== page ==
Security personnel may also perform access control at building entrances and vehicle gates; meaning, they ensure that employees and visitors display proper passes or identification before entering the facility. Security officers are often called upon to respond to minor emergencies (lost persons, lockouts, dead vehicle batteries, etc.) and to assist in serious emergencies by guiding emergency responders to the scene of the incident, helping to redirect foot traffic to safe locations, and by documenting what happened on an incident report. Armed security officers are frequently contracted to respond as law enforcement until a given situation at a client location is under control and/or public authorities arrive on the scene (in California, this is referred to as 832 P.C. training, usually offered at academies and/or college campuses). [3]

Patrolling is usually a large part of a security officer’s duties. Often these patrols are logged by use of a guard tour patrol system, which require regular patrols. The most commonly used form used to be mechanical clock systems that required a key for manual punching of a number to a strip of paper inside with the time pre-printed on it. Recently, electronic systems have risen in popularity due to their light weight, ease of use, and downloadable logging capabilities [4]. Regular patrols are, however, becoming less accepted as an industry standard, as it provides predictability for the would-be criminal, as well as monotony for the security officer on duty. Random patrols are easily programmed into these systems, allowing greater freedom of movement and unpredictability. Global positioning systems are also easing their way into the market as a more effective means of tracking officer movement and patrol behavior.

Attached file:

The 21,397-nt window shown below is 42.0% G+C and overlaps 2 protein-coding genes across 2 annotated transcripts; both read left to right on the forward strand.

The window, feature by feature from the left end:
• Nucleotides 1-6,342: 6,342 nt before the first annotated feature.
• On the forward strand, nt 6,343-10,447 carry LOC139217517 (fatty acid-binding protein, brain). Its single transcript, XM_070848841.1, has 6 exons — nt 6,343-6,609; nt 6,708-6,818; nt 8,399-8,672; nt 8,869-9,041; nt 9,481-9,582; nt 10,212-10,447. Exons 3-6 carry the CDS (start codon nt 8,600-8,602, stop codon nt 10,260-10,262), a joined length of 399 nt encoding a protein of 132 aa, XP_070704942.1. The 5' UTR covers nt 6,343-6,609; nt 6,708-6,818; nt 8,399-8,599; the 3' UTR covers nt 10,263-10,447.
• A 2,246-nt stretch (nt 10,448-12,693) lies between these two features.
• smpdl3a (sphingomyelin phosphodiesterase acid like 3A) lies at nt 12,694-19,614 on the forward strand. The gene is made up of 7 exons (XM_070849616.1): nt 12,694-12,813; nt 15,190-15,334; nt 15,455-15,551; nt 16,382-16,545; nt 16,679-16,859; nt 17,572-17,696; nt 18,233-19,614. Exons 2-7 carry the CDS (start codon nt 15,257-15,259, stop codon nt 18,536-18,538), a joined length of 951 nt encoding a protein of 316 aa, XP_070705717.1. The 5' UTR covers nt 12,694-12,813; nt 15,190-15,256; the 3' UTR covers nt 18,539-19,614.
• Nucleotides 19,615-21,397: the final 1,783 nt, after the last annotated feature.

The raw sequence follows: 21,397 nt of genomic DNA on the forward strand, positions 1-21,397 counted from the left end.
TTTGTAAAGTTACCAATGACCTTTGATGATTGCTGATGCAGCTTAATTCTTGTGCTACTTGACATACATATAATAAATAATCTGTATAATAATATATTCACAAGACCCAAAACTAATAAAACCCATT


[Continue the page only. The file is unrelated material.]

Although security officers differ greatly from police officers, military personnel, federal agents/officers, and the like, the United States has a growing proportion of security personnel that have former police or military experience, including senior management personnel. On the other hand, some security officers, young people in particular, use the job as practical experience to use in applying to law enforcement agencies.
Types of security personnel and companies
Security personnel are classified as either of the following

“in-house” or “proprietary” (i.e. employed by the same company or organization they protect, such as a mall, theme park, or casino); formerly often called works police or security police in the United Kingdom
“contract,” working for a private security company which protects many locations.
“Public Security,” “Private Police Officers,” or security police
“Private Patrol Officers”, vehicle patrol officers that protect multiple client premises.
Industry terms for various security personnel include: Security guards, security agents, watchmen, security officers, safety patrol, Armed Security, Private Police, Company police, Loss Prevention, Bodyguards, Executive Protection Agents, or Access Managers. Other job titles in the security industry include dispatcher, receptionist, driver, supervisor, alarm responder, mall security officer, private patrol officer, Private Patrol Operator, and manager.